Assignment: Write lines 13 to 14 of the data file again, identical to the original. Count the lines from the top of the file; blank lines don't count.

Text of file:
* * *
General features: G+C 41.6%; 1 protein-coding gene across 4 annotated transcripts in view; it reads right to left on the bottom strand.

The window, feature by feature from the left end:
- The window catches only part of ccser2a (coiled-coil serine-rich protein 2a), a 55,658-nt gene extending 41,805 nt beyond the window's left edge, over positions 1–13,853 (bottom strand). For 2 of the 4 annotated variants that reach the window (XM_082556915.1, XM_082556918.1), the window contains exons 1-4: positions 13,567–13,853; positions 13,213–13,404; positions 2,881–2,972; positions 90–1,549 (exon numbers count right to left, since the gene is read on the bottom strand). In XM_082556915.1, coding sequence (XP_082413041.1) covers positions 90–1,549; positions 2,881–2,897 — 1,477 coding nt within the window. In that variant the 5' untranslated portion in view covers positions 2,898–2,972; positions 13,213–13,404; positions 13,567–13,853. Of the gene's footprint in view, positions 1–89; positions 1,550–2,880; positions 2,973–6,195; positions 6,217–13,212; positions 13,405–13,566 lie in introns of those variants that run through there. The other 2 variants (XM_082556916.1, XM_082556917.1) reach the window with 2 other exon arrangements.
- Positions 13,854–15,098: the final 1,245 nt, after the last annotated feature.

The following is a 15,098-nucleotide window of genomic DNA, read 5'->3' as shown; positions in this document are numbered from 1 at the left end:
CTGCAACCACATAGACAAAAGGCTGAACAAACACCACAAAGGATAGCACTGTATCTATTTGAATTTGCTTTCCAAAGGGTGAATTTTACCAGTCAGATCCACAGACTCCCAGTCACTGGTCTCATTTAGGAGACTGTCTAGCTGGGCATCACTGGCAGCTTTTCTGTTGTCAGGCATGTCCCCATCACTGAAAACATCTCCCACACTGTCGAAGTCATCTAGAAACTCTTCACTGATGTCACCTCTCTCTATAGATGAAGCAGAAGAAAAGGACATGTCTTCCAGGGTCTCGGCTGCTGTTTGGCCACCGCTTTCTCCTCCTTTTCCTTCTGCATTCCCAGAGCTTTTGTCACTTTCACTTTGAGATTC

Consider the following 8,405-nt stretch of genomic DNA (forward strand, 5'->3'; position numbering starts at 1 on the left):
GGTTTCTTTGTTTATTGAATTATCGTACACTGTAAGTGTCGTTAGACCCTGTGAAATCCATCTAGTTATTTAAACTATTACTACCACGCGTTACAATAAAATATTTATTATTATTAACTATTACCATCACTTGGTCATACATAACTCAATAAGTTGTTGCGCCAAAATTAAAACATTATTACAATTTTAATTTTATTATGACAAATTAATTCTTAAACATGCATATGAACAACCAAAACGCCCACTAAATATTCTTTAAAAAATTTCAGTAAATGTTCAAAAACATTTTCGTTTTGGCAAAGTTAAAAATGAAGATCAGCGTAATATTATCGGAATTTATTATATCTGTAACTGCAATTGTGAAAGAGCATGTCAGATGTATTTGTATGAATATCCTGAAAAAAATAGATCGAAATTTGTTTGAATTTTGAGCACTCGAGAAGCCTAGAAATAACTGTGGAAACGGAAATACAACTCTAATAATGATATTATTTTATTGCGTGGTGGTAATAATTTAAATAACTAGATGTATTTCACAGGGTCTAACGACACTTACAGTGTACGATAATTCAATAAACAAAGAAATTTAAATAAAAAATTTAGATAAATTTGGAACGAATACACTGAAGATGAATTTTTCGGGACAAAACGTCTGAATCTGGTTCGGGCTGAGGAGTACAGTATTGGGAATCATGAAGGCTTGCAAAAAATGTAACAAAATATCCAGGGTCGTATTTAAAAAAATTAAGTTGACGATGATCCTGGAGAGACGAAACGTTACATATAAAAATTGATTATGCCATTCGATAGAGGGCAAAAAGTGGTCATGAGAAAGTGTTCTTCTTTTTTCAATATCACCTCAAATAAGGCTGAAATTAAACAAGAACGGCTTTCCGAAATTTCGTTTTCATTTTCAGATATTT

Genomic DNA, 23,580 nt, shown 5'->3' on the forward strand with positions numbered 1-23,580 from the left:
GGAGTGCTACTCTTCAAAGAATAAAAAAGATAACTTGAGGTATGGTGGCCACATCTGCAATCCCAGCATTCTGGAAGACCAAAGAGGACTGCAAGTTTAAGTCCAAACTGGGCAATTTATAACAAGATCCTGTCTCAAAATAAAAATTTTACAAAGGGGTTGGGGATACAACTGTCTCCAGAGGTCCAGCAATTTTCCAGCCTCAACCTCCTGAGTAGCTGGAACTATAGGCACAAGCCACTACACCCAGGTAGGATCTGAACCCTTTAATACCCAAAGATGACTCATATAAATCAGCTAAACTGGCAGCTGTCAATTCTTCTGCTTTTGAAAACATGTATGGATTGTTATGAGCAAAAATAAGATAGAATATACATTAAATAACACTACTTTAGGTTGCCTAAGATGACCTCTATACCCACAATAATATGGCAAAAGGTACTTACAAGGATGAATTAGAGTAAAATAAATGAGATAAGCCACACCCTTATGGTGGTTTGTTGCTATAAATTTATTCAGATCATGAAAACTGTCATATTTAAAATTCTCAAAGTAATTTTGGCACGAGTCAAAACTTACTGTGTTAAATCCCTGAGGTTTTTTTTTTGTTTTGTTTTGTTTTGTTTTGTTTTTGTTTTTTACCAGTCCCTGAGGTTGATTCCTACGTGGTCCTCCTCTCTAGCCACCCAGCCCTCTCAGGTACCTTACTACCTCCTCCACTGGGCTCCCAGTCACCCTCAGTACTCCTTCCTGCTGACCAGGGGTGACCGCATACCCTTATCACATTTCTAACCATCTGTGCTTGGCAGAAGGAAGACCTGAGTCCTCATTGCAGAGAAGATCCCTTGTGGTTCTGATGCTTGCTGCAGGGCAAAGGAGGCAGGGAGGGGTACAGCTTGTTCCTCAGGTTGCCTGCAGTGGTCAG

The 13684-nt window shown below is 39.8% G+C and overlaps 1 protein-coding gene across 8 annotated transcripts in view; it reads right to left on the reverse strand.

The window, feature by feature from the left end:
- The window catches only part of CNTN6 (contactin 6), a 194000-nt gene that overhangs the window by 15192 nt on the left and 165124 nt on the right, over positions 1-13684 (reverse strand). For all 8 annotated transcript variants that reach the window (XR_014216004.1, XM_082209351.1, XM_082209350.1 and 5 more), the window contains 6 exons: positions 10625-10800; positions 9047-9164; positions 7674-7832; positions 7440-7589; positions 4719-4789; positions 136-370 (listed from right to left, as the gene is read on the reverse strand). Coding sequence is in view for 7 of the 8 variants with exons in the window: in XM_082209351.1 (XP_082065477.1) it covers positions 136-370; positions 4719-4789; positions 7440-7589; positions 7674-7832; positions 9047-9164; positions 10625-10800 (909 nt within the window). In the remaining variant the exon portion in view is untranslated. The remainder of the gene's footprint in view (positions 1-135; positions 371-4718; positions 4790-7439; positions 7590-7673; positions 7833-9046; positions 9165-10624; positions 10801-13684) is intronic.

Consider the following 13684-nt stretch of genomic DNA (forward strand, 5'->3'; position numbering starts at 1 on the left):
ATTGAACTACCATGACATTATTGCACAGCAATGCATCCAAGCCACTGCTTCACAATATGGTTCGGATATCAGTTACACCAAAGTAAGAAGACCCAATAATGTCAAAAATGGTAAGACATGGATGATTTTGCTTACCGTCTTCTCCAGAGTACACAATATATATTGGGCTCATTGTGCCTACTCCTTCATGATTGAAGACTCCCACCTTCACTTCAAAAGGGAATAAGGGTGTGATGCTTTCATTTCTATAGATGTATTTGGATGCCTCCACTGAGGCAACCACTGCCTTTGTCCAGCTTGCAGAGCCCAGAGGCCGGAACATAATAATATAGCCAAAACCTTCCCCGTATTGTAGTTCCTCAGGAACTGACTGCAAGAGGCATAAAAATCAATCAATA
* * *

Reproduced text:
- The window catches only part of CNTN6 (contactin 6), a 194000-nt gene that overhangs the window by 15192 nt on the left and 165124 nt on the right, over positions 1-13684 (reverse strand). For all 8 annotated transcript variants that reach the window (XR_014216004.1, XM_082209351.1, XM_082209350.1 and 5 more), the window contains 6 exons: positions 10625-10800; positions 9047-9164; positions 7674-7832; positions 7440-7589; positions 4719-4789; positions 136-370 (listed from right to left, as the gene is read on the reverse strand). Coding sequence is in view for 7 of the 8 variants with exons in the window: in XM_082209351.1 (XP_082065477.1) it covers positions 136-370; positions 4719-4789; positions 7440-7589; positions 7674-7832; positions 9047-9164; positions 10625-10800 (909 nt within the window). In the remaining variant the exon portion in view is untranslated. The remainder of the gene's footprint in view (positions 1-135; positions 371-4718; positions 4790-7439; positions 7590-7673; positions 7833-9046; positions 9165-10624; positions 10801-13684) is intronic.

Consider the following 13684-nt stretch of genomic DNA (forward strand, 5'->3'; position numbering starts at 1 on the left):